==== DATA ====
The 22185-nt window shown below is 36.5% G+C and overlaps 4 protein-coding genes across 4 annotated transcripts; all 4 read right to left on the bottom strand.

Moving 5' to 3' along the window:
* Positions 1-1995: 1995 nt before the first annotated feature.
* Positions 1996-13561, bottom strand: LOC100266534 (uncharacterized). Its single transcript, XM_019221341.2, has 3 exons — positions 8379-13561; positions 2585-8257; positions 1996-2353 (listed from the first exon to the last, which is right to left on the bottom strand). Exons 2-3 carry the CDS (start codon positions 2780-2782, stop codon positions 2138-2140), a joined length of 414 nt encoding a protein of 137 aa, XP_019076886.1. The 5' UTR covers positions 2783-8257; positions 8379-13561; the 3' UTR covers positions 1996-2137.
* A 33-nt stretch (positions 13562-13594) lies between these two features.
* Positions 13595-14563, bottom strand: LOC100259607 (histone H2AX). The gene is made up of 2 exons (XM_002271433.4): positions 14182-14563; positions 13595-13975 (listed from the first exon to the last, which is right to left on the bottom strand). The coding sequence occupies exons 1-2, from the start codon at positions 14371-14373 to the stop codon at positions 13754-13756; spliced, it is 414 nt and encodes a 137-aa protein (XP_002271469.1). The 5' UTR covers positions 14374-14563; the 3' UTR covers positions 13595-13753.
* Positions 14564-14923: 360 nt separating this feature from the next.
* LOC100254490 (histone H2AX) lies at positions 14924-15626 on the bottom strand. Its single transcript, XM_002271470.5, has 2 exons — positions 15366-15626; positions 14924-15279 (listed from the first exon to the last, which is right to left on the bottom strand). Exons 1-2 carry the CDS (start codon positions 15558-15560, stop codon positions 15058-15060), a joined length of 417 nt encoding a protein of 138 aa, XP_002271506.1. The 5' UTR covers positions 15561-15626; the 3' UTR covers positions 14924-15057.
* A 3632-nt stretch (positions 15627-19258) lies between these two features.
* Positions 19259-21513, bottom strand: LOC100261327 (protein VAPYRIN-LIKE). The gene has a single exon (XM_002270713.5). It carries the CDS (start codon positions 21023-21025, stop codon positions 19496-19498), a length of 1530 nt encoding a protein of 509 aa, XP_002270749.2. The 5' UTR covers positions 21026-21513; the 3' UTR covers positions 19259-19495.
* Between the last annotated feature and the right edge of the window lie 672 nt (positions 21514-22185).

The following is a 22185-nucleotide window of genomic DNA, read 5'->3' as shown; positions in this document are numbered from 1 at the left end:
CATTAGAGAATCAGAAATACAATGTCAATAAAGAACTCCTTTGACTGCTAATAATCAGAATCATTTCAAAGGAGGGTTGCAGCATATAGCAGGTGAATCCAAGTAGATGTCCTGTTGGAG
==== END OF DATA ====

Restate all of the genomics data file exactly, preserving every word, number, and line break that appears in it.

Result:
The 22185-nt window shown below is 36.5% G+C and overlaps 4 protein-coding genes across 4 annotated transcripts; all 4 read right to left on the bottom strand.

Moving 5' to 3' along the window:
* Positions 1-1995: 1995 nt before the first annotated feature.
* Positions 1996-13561, bottom strand: LOC100266534 (uncharacterized). Its single transcript, XM_019221341.2, has 3 exons — positions 8379-13561; positions 2585-8257; positions 1996-2353 (listed from the first exon to the last, which is right to left on the bottom strand). Exons 2-3 carry the CDS (start codon positions 2780-2782, stop codon positions 2138-2140), a joined length of 414 nt encoding a protein of 137 aa, XP_019076886.1. The 5' UTR covers positions 2783-8257; positions 8379-13561; the 3' UTR covers positions 1996-2137.
* A 33-nt stretch (positions 13562-13594) lies between these two features.
* Positions 13595-14563, bottom strand: LOC100259607 (histone H2AX). The gene is made up of 2 exons (XM_002271433.4): positions 14182-14563; positions 13595-13975 (listed from the first exon to the last, which is right to left on the bottom strand). The coding sequence occupies exons 1-2, from the start codon at positions 14371-14373 to the stop codon at positions 13754-13756; spliced, it is 414 nt and encodes a 137-aa protein (XP_002271469.1). The 5' UTR covers positions 14374-14563; the 3' UTR covers positions 13595-13753.
* Positions 14564-14923: 360 nt separating this feature from the next.
* LOC100254490 (histone H2AX) lies at positions 14924-15626 on the bottom strand. Its single transcript, XM_002271470.5, has 2 exons — positions 15366-15626; positions 14924-15279 (listed from the first exon to the last, which is right to left on the bottom strand). Exons 1-2 carry the CDS (start codon positions 15558-15560, stop codon positions 15058-15060), a joined length of 417 nt encoding a protein of 138 aa, XP_002271506.1. The 5' UTR covers positions 15561-15626; the 3' UTR covers positions 14924-15057.
* A 3632-nt stretch (positions 15627-19258) lies between these two features.
* Positions 19259-21513, bottom strand: LOC100261327 (protein VAPYRIN-LIKE). The gene has a single exon (XM_002270713.5). It carries the CDS (start codon positions 21023-21025, stop codon positions 19496-19498), a length of 1530 nt encoding a protein of 509 aa, XP_002270749.2. The 5' UTR covers positions 21026-21513; the 3' UTR covers positions 19259-19495.
* Between the last annotated feature and the right edge of the window lie 672 nt (positions 21514-22185).

The following is a 22185-nucleotide window of genomic DNA, read 5'->3' as shown; positions in this document are numbered from 1 at the left end:
CATTAGAGAATCAGAAATACAATGTCAATAAAGAACTCCTTTGACTGCTAATAATCAGAATCATTTCAAAGGAGGGTTGCAGCATATAGCAGGTGAATCCAAGTAGATGTCCTGTTGGAG